Is there a cure for cancer?
This is a story of a 28-year old who's already beaten cancer 4 times.
Lauren Marler began having disturbing symptoms at the age of 15. Somehow, she knew it was cancer. After doing some of her own research, she realized she was right. But that was just the beginning of the her horrific odyssey. Marler's doctors discovered that what she had was much worse than she thought...
"I looked up my symptoms and knew I had all the signs for colon cancer", she says. "I couldn't tell my mom face-to-face, so I wrote her a letter, to tell her that I knew I had cancer. My mom thought I was overreacting."
When doctors performed an endoscopy and colonscopy on her, they confirmed what Marler had feared all along. At the age of 17, she had full-blown cancer.
"The doctor who performed the tests was crying. They had never seen a case as bad as mine, and that I needed to go to the University of Texas MD Anderson Cancer Center immediately," Marler recalls. There she met with Miguel Rodriguez-Bigas, MD, FACS, FASCRS, who removed her entire colon and almost all her rectum.
Nine months later, the cancer returned.
Upon hearing the news, she almost broke down, "You've got to be kidding me. I just want to be a normal kid." Another surgery, followed by three months of chemotherapy. This time, her cancer battles had to be over.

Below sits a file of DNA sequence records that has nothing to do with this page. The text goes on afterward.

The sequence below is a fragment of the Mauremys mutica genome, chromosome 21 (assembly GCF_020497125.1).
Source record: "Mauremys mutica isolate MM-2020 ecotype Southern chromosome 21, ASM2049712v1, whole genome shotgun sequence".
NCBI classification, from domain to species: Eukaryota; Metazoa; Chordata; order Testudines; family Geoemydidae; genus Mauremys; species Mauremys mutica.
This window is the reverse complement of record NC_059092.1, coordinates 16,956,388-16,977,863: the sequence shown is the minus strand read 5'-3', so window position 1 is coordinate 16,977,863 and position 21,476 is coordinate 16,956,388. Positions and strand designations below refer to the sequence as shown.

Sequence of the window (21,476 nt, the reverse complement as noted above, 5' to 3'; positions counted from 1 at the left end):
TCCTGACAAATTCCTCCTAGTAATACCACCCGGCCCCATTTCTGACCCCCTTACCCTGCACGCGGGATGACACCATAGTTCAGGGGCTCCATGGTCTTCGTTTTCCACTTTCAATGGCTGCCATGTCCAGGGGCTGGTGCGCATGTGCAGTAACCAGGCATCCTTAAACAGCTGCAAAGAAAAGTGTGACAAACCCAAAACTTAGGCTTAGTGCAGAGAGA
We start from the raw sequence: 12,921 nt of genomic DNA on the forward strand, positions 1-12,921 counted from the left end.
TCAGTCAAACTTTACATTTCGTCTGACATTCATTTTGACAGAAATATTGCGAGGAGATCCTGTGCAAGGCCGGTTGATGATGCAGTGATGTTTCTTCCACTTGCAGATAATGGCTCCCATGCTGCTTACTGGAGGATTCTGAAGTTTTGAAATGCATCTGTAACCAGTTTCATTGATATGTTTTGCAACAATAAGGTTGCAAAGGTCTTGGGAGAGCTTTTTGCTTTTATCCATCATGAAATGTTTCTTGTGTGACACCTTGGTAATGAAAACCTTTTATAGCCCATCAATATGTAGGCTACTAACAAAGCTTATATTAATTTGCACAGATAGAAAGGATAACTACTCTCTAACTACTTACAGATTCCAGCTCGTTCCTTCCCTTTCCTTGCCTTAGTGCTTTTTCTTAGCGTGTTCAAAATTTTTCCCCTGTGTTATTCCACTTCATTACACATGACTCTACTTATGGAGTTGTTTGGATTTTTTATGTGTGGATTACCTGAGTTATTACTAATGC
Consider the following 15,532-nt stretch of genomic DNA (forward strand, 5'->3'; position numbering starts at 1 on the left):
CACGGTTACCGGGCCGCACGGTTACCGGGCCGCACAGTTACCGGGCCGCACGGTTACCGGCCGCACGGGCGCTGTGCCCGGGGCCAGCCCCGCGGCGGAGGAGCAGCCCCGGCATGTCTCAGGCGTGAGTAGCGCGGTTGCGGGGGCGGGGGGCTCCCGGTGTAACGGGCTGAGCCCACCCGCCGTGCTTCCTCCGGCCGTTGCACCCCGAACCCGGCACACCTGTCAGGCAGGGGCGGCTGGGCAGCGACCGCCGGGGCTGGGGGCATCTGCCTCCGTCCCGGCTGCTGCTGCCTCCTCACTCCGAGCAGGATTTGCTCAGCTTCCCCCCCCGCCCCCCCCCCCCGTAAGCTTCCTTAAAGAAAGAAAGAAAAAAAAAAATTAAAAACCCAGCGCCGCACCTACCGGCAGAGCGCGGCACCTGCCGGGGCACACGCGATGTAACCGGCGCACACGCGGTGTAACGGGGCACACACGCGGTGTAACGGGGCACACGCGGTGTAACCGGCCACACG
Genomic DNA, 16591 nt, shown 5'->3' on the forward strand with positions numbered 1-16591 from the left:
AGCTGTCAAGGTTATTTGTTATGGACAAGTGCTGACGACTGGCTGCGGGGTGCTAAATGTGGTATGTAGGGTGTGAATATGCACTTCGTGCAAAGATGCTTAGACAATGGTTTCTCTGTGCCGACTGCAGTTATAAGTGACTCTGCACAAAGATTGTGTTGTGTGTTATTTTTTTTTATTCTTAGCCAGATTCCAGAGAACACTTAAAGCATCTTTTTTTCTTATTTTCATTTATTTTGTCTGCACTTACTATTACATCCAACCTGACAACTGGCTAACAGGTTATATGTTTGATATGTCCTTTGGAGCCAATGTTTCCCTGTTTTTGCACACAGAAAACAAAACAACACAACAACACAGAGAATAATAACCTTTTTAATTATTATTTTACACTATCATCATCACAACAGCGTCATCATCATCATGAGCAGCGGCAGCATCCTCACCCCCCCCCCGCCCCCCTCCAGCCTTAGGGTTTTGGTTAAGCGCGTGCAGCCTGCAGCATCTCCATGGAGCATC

During a routine scan five years later in remission, Marler got a call she never though she would get again. "I was at work and the doctor called to tell me that the scan showed a spot in my uterus. The biopsy revealed that it was endometrial cancer, and it's an aggressive one."
This time she had a full hysterectomy.
Puzzled by Marler's history, Dr. Rodriguez-Bigas recommended that she get genetic testing. The testing revealed that Marler had an incredibly rare disorder called CMMRD (Constitutional Mismatch Repair Deficiency). It means that she was extremely vulnerable to a variety of cancers. There is no treatment available for the disorder and it is extremely rare. Less than 100 people in the United States have this condition.
Three year later, Marler had a lingering sinus infection.
"I just keep coughing. I was nauseated and running a high fever." Marler was admitted to the hospital and scanned. Doctors found a suspicious spot on a lymph node. The biopsy showed lymphoma, one of the hardest type of cancer to treat.
"The doctors said that the treatment was going to be so grueling that I would hate them by the time it was over. They were right." Marler had six different types of chemotherapy simultaneously, of which one was delivered through her spinal cord. "I was so weak I couldn't get off of my couch. I lost all of my hair, and I had severe body aches," she recalls.
Today, at 28, Marler is once again in remission, something she definitely doesn't take for granted. "I laugh a lot. That's the one thing my family does really well. We can find humor in any situation. I've always found a way to laugh. I do worry about what's next, but I can't let it consume me. I've learned to live with it."
Marler has some advice to others who might be young and too embarrassed to seek help for uncomfortable symptoms.
"Find a way to get the help you need. You have to tell someone. Even if it's writing a letter like I did, find someone you're comfortable with that you can tell. If I had waited longer, I would have died in my 20s."